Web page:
Scotland continues to have more GPs per head of population than any other part of the UK and the number of GPs has remained constant. The number of GPs in Scotland has remained at around 4 900 since 2008.
The latest figures for the number of GPs in the UK are:
- 41 985 GPs in England – last published in Sept 2016
- 4 953 GPs in Scotland (does not include locums) – last published Jan 2017 (350 locums in 2015)
- 2 887 GPs in Wales (includes 634 locums) – last published 30 Mar 2016
- 1 274 GPs in Northern Ireland (does not include locums) – last published Oct 2015
The number of locums in Scotland in 2015 was 350.
So, the ratio of GPs to overall population is:
- England 1 GP for every 1262 people
- Scotland 1 GP for every 999 people
- Wales 1 GP for every 1060 people
- N Ireland 1 GP for every 1421 people
The number of GP practices is:
- 7 613 in England – last published in Sept 2016
- 958 in Scotland – last published Jan 2017
- 454 in Wales – last published 30 Mar 2016
- 349 in Northern Ireland – last published Oct 2015
The number of practices is a less meaningful statistic than the number of GPs per capita as these vary in size considerably but the number, nevertheless, could give an indication of access in terms of geography.
The ratio of practices to overall population is:
- England 1 practice for every 6962 people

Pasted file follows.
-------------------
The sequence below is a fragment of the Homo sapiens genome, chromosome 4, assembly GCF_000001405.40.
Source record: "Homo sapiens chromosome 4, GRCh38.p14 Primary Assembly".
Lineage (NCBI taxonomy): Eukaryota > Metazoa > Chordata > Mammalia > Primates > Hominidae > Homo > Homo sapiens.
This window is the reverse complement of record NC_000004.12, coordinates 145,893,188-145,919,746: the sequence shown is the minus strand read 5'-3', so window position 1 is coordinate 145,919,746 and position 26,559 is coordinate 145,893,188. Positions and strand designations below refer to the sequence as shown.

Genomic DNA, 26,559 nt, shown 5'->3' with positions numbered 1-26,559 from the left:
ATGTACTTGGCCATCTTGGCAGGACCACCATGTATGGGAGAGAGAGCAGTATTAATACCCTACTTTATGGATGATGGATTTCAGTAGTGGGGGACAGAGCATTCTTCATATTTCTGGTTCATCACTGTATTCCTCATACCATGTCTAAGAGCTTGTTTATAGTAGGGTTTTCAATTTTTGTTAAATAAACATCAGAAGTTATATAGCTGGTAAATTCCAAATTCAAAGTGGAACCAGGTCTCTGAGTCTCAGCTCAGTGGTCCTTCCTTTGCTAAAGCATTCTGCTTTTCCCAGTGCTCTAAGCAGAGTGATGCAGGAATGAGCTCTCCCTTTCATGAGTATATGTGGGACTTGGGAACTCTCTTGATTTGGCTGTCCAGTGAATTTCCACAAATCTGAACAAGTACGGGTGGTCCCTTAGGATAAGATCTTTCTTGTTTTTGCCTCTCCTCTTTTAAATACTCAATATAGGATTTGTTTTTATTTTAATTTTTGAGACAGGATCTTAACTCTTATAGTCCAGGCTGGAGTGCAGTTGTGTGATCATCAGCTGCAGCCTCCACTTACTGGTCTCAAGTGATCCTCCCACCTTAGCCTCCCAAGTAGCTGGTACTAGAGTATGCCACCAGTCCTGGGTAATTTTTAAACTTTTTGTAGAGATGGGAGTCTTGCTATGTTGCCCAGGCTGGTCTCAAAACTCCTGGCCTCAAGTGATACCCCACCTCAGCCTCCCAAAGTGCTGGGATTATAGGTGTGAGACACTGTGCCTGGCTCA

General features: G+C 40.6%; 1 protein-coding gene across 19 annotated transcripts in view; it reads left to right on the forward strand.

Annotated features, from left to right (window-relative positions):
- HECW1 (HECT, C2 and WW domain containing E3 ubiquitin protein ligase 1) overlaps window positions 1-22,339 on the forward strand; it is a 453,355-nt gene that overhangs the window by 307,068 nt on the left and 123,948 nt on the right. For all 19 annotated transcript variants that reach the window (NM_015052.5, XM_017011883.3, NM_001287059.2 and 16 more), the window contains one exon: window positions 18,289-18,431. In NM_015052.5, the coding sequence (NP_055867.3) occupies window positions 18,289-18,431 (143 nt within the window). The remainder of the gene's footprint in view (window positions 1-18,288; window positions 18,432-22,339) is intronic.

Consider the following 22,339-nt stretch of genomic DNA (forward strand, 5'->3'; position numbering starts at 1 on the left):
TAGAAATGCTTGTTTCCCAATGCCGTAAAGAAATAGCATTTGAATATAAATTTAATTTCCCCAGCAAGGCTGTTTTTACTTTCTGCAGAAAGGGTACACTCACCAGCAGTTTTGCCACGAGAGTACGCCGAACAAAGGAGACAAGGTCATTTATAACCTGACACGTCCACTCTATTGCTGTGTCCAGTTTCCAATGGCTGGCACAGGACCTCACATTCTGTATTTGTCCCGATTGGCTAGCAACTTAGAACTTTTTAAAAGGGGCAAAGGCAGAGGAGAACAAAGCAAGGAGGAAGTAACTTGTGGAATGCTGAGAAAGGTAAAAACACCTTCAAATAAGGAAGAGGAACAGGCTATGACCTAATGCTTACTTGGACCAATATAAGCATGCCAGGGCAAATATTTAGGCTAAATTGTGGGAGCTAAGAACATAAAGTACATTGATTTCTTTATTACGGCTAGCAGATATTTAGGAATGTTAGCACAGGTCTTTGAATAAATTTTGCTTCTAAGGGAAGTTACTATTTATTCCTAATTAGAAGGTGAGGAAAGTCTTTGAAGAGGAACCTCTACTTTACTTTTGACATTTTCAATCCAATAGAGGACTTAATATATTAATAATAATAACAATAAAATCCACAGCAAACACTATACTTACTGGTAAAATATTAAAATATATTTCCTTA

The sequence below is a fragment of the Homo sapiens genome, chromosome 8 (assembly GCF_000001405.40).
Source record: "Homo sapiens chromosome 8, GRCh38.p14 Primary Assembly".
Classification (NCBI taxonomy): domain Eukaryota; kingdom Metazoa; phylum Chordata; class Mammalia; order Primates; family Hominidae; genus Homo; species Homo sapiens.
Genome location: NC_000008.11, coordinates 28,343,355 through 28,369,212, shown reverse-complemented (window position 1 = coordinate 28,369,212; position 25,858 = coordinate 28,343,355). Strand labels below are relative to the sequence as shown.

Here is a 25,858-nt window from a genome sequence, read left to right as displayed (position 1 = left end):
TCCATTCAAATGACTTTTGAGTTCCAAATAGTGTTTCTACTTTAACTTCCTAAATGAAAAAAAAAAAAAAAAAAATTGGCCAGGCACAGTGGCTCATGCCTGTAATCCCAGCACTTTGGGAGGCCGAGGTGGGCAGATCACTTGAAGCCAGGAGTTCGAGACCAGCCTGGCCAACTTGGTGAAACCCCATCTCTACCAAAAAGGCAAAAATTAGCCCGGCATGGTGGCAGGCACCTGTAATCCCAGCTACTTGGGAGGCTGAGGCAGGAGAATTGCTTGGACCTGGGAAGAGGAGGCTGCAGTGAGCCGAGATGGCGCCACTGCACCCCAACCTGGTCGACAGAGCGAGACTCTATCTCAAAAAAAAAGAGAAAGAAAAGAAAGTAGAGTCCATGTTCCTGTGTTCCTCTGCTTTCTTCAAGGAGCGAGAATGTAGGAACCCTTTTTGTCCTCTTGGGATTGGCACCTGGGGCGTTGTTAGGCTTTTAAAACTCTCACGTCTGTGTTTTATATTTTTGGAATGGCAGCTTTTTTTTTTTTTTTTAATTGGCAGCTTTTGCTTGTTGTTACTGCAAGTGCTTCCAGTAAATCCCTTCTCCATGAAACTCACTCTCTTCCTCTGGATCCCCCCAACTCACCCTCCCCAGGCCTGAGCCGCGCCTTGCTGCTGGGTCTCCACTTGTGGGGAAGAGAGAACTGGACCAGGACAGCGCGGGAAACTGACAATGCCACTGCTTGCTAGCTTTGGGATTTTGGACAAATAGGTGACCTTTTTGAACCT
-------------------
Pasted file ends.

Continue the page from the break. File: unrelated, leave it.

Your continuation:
- Scotland 1 practice for every 5532 people
- Wales 1 practice for every 6746 people
- N Ireland 1 practice for every 5189 people
The relatively large number of practices in Northern Ireland, despite having the worst ratio of GPs to population might suggest a tendency only for smaller practices there. In contrast, Scotland having the best ratio of GPs to population along with a relatively high number of practices suggest better geographical access.
Above figures are from the BMA’s General practice in the UK – background briefing 2017
This information can, of course, be added to that suggesting that Scotland also has a significantly higher number of nurses per capita. See:
As the Herald attempts to worry us with 0.58% of nurses planning to work abroad, official statistics show NHS Scotland has many more nurses per head of population than crisis-ridden NHS England, after 10 years of SNP administration.
Thanks, John – very useful corrective to the continuing barrage of anti-SNP/Scottish Governmemt propaganda. As a new subscriber to your pieces, I would enter one general word of warning – one would expect Scotland to have higher ratios of nurses, GPs, teachers, etc to population because identifiable public expenditure per head is significantly higher in Scotland than in the UK as a whole. That is partly because of disproportionate need, and partly because Scottish geography raises the unit costs of supplying services, but it is probably also the case that Scotland has (at least in the past in the days of the Scottish Office) secured additional resources because of political pressure. In any case, higher identifiable public spending per head in Scotland is seen by many in England as ‘feather-bedding’ Scotland, and in the process of highlighting our relatively good ratios of public service personnel per head one does not want to put fuel on the fire of other prejudices!
Thanks John. Good comments.
Wouldn’t putting fuel on the fire of other prejudices lead to English pressure to get rid of the Subsidised Jocks?
LikeLiked by 1 person
Sam. That’s the way I see things. There’s no sense in being too feart. To talk up Scottish positives.
LikeLiked by 1 person